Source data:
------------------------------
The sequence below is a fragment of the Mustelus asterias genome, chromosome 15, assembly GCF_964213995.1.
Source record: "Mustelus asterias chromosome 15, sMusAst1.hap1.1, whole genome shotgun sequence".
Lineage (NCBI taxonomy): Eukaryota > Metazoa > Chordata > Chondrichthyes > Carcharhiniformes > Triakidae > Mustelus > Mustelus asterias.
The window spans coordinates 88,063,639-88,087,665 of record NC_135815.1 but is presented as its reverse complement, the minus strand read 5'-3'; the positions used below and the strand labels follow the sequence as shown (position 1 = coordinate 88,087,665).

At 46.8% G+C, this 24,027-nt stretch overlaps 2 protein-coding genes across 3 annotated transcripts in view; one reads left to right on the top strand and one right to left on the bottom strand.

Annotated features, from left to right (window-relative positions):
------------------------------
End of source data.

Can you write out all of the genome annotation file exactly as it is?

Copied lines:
The sequence below is a fragment of the Mustelus asterias genome, chromosome 15, assembly GCF_964213995.1.
Source record: "Mustelus asterias chromosome 15, sMusAst1.hap1.1, whole genome shotgun sequence".
Lineage (NCBI taxonomy): Eukaryota > Metazoa > Chordata > Chondrichthyes > Carcharhiniformes > Triakidae > Mustelus > Mustelus asterias.
The window spans coordinates 88,063,639-88,087,665 of record NC_135815.1 but is presented as its reverse complement, the minus strand read 5'-3'; the positions used below and the strand labels follow the sequence as shown (position 1 = coordinate 88,087,665).

At 46.8% G+C, this 24,027-nt stretch overlaps 2 protein-coding genes across 3 annotated transcripts in view; one reads left to right on the top strand and one right to left on the bottom strand.

Annotated features, from left to right (window-relative positions):